by Neil Bauman, Ph.D.
A lady explained,
I deal with noise complaints for a local authority. I have had some complaints that I believe are musical hallucinations, and have read and used your article about Musical Ear Syndrome (MES) to assist. We often also deal with complaints of low frequency noises, hums, washing machines, etc. that we cannot detect.
Having read your articles, I would like to know whether you consider simple noises such as those where the complainants claim they can hear washing machines/ tumble driers, generators, rumbles (sometimes with the associated physical vibration) that we cannot detect, to be phantom sounds or tinnitus? Is there a difference?
We have two current complaints from elderly ladies living alone who are utterly convinced that their neighbors are running their washing machines throughout the night, every night. I would like to give them some information to try to open their minds so they understand that there are some other explanations for their perception of noise.
When you took this position as an Environmental Health Officer, I’ll bet you never anticipated that one of your jobs would be to “police” complaints of phantom noise! Unfortunately, more and more people are “hearing” (and complaining) about such sounds.
As you are learning, when you receive complaints of noise that you cannot hear, nor can you detect it with your sensitive sound equipment, and only the person complaining can “hear” these sounds, you are probably safe in assuming that you are dealing with people who have tinnitus and/or Musical Ear Syndrome (MES).
In the past, I know even some doctors were fooled into believing such people had super-acute hearing (hyperacusis), and that was why they could hear sounds that no one else heard. For example, one elderly lady who was almost deaf—she couldn’t even hear me when I was talking loudly right into her ear—said she could hear sounds from way down the street, which her doctor had diagnosed as hyperacusis.
I thought to myself, “Yeah! Right! She can’t hear sounds from even 2 feet away—how can she possibly hear sounds from a block or more away?
Her doctors were wrong! This lady didn’t have hyperacusis, she had Musical Ear Syndrome!”
Thus, when people hear sounds that they swear are washing machines/ tumble driers, generators, rumbles (sometimes with the associated physical vibration) that you cannot detect with your equipment, and especially if they are also report feeling the vibrations of these supposed machines, you can almost be certain the person has MES.
You see, the people that “hear” such phantom low-frequency sounds also often experience an equally-phantom sensation of rumbling or vibration. This makes it most difficult to believe that what you are both “hearing” and “feeling” is not real at all, but totally phantom.
Tinnitus sounds are simple, unmodulated sounds, whereas MES sounds are more complex sounds. Thus I’d class things such as washing machines, driers, generators and so on as MES sounds, as they are more than just a simple, repetitive sound. Whether these sounds are tinnitus or MES doesn’t really make any difference—they are all still phantom sounds.
Another clue that you are dealing with people who are experiencing MES is your statement, “We have two current complaints from elderly ladies living alone utterly convinced that their neighbors are washing throughout the night, every night.” You know that no one runs the washer all night long—every night.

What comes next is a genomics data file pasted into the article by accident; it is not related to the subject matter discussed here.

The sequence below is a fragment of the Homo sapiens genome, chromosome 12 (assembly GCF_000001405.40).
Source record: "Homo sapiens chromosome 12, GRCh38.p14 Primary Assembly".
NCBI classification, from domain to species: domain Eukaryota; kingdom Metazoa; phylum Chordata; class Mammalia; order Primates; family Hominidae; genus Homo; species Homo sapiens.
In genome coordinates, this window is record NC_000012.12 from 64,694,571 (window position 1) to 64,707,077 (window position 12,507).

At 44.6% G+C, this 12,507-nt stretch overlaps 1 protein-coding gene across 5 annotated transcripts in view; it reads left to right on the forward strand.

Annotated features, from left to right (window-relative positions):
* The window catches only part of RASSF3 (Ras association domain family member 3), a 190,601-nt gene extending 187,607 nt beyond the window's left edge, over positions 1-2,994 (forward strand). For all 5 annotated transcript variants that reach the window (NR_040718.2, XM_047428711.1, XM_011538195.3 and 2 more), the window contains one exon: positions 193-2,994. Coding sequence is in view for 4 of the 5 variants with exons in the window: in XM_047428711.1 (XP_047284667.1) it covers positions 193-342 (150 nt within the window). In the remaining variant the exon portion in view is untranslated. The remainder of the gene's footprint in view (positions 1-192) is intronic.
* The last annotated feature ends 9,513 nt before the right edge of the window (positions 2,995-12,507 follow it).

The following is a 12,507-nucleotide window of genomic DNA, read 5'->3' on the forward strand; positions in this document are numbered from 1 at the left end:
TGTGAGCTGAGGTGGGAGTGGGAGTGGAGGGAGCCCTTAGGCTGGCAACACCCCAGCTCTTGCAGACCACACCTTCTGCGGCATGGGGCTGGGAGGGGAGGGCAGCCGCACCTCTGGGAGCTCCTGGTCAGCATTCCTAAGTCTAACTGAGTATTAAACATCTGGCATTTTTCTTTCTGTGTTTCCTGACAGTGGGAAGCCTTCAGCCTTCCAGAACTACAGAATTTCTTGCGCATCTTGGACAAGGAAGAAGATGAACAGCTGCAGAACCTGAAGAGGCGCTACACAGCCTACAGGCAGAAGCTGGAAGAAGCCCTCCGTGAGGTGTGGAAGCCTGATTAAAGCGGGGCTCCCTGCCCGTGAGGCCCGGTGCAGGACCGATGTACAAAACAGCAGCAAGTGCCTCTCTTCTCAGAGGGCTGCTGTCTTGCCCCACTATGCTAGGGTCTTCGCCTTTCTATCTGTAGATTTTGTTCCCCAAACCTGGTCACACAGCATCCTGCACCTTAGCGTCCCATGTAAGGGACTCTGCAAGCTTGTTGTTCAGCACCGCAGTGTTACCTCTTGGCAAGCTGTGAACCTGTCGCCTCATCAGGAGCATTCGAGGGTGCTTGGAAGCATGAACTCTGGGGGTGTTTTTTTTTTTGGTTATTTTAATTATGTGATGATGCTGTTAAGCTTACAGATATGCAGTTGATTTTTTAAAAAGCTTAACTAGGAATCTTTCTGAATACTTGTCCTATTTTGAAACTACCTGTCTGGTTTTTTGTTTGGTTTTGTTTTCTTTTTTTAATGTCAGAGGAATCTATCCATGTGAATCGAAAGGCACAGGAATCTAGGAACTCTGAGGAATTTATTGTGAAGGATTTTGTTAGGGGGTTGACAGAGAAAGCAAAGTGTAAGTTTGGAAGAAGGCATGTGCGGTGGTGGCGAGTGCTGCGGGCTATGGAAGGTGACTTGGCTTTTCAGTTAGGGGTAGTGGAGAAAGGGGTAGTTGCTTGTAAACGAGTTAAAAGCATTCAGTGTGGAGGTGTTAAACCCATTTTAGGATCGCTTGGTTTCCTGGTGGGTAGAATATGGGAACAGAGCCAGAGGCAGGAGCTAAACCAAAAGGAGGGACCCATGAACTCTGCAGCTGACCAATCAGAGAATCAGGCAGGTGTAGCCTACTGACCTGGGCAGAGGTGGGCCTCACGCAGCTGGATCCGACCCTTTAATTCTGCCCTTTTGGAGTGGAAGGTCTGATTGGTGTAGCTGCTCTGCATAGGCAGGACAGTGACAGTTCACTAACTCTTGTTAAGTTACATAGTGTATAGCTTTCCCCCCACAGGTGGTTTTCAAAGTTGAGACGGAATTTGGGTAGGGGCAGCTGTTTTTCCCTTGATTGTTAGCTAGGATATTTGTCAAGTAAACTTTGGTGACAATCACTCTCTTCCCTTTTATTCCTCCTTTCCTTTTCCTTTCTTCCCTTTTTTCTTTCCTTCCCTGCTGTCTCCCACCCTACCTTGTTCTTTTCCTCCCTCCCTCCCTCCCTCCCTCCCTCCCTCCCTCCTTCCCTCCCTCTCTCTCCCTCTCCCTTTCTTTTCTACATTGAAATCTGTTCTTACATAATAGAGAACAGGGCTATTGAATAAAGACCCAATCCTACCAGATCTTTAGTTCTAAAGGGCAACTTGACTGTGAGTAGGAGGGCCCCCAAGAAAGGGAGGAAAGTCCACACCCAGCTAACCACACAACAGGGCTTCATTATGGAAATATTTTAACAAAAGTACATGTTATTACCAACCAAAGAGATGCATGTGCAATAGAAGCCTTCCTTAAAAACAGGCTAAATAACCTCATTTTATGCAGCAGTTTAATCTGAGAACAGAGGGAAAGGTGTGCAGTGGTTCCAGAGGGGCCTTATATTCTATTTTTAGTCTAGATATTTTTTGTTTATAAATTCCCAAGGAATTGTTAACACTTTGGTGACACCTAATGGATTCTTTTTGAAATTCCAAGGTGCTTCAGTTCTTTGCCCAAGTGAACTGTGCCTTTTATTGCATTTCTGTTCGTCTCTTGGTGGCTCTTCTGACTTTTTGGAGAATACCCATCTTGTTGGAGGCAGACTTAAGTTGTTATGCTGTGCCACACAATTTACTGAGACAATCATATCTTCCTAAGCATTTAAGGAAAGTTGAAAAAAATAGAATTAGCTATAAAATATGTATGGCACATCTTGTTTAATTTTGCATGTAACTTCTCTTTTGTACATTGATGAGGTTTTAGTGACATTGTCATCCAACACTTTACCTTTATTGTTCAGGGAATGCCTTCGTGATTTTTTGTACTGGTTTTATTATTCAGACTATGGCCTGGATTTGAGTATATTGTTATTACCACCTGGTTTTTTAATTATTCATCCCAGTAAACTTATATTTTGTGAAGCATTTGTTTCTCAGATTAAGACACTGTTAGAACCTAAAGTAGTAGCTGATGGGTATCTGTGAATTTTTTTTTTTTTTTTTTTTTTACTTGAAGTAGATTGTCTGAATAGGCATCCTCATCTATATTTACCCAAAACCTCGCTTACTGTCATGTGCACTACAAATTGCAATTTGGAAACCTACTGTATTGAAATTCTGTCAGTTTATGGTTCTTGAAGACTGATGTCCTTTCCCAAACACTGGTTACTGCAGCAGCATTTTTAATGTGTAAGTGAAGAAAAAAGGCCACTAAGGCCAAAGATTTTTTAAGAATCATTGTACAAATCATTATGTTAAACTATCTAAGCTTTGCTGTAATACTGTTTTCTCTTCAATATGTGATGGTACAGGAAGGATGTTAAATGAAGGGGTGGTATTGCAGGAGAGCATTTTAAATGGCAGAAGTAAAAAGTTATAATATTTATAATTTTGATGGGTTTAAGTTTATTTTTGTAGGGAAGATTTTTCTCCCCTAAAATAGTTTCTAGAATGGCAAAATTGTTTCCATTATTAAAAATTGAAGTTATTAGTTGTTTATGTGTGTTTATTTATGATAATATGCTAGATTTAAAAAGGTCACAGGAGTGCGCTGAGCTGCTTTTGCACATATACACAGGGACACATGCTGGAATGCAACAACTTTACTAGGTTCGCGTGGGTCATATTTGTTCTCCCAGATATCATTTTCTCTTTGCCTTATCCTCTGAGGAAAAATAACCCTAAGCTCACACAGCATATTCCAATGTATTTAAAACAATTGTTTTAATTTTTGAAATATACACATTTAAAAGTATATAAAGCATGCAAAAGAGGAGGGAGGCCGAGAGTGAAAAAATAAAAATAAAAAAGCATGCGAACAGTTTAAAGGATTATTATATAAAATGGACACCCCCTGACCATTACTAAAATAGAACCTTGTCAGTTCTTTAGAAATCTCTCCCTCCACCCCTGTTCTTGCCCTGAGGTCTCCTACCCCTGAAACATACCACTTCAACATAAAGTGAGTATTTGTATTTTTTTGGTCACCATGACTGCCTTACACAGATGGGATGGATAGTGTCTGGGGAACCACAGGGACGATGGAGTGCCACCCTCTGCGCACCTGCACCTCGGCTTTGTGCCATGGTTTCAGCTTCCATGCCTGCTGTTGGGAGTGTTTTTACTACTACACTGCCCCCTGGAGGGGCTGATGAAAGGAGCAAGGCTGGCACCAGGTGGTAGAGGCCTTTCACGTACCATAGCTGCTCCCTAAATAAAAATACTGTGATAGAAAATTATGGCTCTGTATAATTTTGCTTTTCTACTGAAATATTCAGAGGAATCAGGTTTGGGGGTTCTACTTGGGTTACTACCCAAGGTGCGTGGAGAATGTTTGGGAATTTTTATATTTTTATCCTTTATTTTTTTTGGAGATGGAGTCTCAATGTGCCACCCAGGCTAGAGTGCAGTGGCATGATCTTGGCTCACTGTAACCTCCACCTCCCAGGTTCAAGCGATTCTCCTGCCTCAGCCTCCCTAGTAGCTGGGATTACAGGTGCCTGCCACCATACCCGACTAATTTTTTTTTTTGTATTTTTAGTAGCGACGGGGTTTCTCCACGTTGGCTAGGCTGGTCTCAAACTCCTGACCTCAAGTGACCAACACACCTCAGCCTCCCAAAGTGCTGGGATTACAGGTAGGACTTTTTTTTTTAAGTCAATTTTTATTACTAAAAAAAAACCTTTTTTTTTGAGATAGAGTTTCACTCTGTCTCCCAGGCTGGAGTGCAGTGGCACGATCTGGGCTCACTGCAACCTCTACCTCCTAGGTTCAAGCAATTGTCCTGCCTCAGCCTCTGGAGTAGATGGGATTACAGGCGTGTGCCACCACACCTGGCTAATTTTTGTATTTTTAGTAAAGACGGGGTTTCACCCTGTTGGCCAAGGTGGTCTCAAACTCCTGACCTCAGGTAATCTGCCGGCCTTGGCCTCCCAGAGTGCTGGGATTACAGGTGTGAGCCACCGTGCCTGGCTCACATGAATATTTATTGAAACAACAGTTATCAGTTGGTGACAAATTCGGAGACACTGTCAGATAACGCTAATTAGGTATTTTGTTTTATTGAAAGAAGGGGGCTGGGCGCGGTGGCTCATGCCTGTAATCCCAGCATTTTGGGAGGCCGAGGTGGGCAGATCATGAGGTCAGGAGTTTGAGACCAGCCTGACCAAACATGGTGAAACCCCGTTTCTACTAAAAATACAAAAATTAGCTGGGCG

One lady complained to me that the couple in the apartment above her were making love all night long—every night. That doesn’t happen in real life either! She was also misled in believing the phantom sounds she was “hearing” were real.
In another case, a man believed that his landlady, who lived below him, had it in for him because every night when he went to bed she’d begin to play loud music. Not only that, he believed she also had some type of vibrating device that she attached to her ceiling to shake his floor. This man both heard and felt this phantom music every night—again, not a real-life scenario.
Furnaces, air conditioners, fridge motors and fans can all cause Musical Ear Syndrome in some people. Their brains somehow modulate these low-frequency sounds, and convert them into music—often sounding much like an orchestra warming up or playing. So there are all sorts of variations to what your ladies are experiencing. Although all the experiences are somewhat different, what remains the same is that all these people experience hearing phantom sounds, but cannot believe these sounds are not real.
In helping such people, the first thing you have to determine is whether they can understand and accept that the sounds and sensations they are feeling are truly phantom. If they cannot understand/accept that, then you are going to have a tough time.
It’s extremely hard to accept that something that has sound, has directionality (you know its coming from the landlady downstairs, for example) and has sensations (floor vibrating), all at the same time is not real. Furthermore, if the person’s only frame of reference is that people who experience such things are “crazy”, your job just became almost impossible.
I’ve found that people in their 80s and upwards seem to have a mental block so that they either won’t, or can’t, accept that these sounds are phantom. Generally, people under 80 or so, when you explain what is happening in their ears and brains, can accept/understand that these sounds are phantom, and then act accordingly—not banging on the landlady’s door at two in the morning demanding she stop the racket like the gentleman in the above story did!
You can learn more about Musical Ear Syndrome in my book, “Phantom Voices, Ethereal Music & Other Spooky Sounds“.